All the films from all the editions, including those subsequently removed, presently totalling 1167. An easy way of seeing how…
Au Hasard Balthazar
The sad life and death of Balthazar, a donkey, from an idyllic childhood surrounded by loving children, through adulthood as a downtrodden beast of burden. His life is paralleled with that of the girl who named him, and as she is humiliated by her sadistic lover, so he is beaten by his owner. But he finds a kind of peace when he is employed by an old miller who thinks he is a reincarnated saint.
Robert Bresson has an insane 7 films on the Sight and Sound list.
Now, I may or may not possess the Malick gene, the jury is still out, but having watched two Bressons now (this and Pickpocket) I'm almost certain I do not possess a Bresson gene.
Maybe...completely devoid of the Bresson gene.
This is, without a doubt, the main director that is so critically praised and universally loved and I cannot, for the life of me, understand why. To put it bluntly - these two films are shit. I know I'll catch some flack for that statement, but I stand by it wholeheartedly...for now. Maybe, down the road I'll come to see Au Hasard Balthazar in a new light.…
Please, please, please just read Matthew Ekstrom's review. I am far too teary to even think about writing anything about this film. Plus, I don't think that I could even write anything as perfect and beautiful as his review. 'Au Hasard Balthazar' is a truly powerful experience and one of the most beautiful films ever made. Now excuse me while I go cry my eyes out.
An incredibly sad film about the suffering and pain a girl and her donkey must endure at the hands of man!
It was extremely difficult to watch! The extent of cruelty man is capable of inflicting on other living beings and creatures is absolutely heartbreaking!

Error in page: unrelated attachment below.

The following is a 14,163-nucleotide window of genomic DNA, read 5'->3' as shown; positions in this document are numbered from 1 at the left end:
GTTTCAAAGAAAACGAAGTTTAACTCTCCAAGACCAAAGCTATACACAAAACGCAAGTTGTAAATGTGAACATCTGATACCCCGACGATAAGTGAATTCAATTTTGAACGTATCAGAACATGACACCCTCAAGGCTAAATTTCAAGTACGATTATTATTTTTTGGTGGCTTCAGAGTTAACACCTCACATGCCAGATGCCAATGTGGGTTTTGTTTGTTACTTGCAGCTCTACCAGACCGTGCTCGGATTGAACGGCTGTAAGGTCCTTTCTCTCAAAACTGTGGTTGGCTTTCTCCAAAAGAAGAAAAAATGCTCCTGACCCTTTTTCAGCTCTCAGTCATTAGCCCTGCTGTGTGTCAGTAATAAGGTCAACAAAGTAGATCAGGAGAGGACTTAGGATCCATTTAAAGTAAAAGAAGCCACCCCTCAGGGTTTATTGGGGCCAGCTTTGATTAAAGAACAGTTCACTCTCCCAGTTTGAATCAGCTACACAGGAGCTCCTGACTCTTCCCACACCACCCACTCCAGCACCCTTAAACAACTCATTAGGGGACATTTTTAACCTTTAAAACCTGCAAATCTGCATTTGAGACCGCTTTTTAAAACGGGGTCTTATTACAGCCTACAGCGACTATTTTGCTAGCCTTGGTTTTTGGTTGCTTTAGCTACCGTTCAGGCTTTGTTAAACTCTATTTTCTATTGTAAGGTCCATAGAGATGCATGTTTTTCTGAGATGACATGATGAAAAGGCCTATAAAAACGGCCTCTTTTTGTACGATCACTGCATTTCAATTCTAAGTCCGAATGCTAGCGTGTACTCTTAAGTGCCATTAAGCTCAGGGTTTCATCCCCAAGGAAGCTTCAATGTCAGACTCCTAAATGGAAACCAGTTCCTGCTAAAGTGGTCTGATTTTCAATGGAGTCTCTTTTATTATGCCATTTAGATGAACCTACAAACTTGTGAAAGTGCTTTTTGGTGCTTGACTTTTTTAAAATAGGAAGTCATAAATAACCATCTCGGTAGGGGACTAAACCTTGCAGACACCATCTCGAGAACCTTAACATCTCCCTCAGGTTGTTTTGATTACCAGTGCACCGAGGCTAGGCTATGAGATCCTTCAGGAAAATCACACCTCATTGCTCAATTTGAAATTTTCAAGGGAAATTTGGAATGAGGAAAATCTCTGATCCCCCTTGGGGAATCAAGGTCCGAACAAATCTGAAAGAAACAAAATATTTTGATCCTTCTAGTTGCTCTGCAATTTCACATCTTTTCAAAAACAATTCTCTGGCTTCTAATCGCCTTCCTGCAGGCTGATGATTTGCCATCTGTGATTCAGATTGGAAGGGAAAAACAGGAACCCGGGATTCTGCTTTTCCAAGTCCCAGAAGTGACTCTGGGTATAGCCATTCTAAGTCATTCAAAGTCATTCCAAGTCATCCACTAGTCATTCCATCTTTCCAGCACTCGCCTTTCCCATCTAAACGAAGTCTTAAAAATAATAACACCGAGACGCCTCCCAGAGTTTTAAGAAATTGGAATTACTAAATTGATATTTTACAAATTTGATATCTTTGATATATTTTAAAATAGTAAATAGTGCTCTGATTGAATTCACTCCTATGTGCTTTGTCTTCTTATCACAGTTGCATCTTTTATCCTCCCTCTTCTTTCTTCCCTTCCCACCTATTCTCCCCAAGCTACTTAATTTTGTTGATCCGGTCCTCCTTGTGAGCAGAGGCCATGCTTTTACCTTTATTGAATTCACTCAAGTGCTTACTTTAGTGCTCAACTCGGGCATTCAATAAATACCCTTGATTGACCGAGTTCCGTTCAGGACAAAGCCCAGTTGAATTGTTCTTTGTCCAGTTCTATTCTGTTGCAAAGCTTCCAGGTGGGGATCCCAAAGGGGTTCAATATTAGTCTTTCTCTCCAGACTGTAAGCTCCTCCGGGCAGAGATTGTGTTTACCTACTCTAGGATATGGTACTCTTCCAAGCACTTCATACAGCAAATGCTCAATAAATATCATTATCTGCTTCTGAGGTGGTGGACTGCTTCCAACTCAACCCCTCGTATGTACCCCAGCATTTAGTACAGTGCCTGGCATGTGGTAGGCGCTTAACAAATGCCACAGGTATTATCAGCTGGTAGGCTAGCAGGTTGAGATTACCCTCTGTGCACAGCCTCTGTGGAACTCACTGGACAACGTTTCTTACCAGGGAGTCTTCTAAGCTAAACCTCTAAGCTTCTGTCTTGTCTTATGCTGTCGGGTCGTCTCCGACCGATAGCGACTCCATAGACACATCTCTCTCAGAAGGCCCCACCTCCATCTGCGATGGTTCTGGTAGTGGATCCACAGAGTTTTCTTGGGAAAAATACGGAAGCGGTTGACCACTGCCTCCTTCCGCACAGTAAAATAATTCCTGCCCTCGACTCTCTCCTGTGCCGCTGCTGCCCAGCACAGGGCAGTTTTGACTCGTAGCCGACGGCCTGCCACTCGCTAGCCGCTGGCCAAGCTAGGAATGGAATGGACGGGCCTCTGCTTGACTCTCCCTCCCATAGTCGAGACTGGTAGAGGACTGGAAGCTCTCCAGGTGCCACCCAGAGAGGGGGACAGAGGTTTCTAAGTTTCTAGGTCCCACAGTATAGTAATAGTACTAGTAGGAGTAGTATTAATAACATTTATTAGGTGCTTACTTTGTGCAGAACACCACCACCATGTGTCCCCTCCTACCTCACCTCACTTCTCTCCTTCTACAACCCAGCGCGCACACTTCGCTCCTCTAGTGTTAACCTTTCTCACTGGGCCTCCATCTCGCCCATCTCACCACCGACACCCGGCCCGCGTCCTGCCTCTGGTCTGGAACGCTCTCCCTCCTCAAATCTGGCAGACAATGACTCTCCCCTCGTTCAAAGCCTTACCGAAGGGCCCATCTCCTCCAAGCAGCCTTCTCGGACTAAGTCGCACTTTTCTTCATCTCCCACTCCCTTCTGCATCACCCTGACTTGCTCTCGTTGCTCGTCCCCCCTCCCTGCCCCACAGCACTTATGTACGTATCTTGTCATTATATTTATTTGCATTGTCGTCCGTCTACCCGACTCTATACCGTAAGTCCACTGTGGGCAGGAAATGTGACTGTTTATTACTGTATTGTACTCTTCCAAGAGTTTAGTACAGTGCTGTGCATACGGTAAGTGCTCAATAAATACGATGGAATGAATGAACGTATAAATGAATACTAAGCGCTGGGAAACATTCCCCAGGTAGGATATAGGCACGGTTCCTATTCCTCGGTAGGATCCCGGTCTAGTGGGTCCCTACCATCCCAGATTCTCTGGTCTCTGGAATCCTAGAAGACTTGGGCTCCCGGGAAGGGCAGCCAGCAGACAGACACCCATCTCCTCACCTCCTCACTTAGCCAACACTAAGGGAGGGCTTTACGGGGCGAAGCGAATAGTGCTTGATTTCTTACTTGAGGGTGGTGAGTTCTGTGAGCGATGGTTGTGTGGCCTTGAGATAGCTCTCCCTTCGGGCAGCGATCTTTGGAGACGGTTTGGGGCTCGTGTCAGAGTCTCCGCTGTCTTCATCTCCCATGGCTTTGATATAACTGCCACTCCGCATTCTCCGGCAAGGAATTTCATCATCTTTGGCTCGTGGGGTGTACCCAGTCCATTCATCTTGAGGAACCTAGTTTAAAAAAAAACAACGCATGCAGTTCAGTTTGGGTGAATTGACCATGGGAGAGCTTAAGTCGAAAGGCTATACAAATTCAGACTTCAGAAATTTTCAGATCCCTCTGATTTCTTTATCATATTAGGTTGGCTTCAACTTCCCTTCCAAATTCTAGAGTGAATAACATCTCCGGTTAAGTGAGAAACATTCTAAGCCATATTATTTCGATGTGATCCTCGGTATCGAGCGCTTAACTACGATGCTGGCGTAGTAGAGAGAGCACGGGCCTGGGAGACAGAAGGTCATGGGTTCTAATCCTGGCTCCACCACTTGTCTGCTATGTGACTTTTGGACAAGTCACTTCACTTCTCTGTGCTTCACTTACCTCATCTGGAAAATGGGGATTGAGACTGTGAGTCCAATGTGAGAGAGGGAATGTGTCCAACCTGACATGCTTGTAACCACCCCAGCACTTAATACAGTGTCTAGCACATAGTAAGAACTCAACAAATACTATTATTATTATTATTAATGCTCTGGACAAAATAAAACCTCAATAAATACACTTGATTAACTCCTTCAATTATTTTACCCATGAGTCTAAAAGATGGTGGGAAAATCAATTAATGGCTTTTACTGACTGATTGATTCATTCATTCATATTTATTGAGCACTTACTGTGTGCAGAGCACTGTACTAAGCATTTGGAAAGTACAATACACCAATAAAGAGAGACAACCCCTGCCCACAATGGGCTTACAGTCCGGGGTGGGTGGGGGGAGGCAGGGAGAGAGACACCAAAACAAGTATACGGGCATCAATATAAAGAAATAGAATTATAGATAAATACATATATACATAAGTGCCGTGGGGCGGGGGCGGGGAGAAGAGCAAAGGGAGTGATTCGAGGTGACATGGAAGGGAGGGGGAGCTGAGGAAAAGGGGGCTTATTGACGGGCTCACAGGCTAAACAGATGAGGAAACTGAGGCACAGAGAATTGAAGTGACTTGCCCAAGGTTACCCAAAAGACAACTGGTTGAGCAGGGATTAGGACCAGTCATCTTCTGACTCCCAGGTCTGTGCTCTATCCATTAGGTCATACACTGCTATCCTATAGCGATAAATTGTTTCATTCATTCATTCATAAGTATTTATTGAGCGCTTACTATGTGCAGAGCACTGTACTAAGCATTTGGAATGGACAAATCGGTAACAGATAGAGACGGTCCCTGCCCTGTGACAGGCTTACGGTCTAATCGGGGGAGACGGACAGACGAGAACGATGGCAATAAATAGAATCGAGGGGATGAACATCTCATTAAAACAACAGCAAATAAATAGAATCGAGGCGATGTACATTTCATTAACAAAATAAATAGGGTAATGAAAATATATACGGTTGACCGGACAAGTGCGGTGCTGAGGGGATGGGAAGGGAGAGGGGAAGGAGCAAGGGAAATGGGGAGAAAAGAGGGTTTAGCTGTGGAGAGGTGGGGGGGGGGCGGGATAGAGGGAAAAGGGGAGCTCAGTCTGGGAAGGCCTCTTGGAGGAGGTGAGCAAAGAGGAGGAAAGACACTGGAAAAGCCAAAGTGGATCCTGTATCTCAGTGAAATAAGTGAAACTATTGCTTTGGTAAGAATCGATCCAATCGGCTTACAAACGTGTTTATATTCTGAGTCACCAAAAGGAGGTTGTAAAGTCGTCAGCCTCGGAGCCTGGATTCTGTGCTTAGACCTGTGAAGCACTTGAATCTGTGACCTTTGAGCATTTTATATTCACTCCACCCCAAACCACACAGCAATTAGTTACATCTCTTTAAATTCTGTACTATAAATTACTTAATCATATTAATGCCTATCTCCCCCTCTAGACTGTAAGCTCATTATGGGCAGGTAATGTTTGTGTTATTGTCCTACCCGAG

DonkeyHood! the life story of Balthazar the donkey and people around him. Masterfully directed by Robert Bresson (director of one of my favorite films ' A Man Escaped') This another beautifully shot masterpiece. Its not easy film to watch, its shows the lust, weakness, greed, cruelty and hope of humans, deals with life and death, which is very heartbreaking and unsettling. Most of the characters in this film are assholes, especially Gerard, this will put people off. The last image stays in your head.
A very slow, very moving take on the burden that is life, Bresson's classic assigns a good deal of its audiences' sympathies to the simple eyes of a donkey. In the hands of a great director he makes for a brilliant protagonist, and that's exactly what Bresson proves himself (this is my first of his). There's a particularly majestic scene that sees our hero exchanging glances with a series of caged circus animals; it's impossible to describe with words just how much it affects you. Bresson has the ability to imbue his scenes with remarkably underscored meaning, from the emotional intensity behind every glance to the many religious parallels the story draws. I'm not sure I was quite as open to it as I should have been—certainly a fault of my mood rather than the film—but the achievement here is undeniably stunning.
"Au Hasard Balthazar" explores the unfathomable cruelty of human existence and the cowardice that creates a failure to love. And yet at the same time, this film, which reveals everything I care to know of evil, seems to spring forth from a boundless well of empathy within its creator.
This is the work of a truly great artist, perhaps the great film artist. I cannot imagine watching it and coming away unchanged.
"Besides, he's a saint."
by /u/montypython22 on Reddit
“Robert Bresson is one of the saints of the cinema, and "Au Hasard Balthazar" (1966) is his most heartbreaking prayer.” –Roger Ebert, who placed "Au Hasard Balthazar" in his Great Movies pantheon in 2004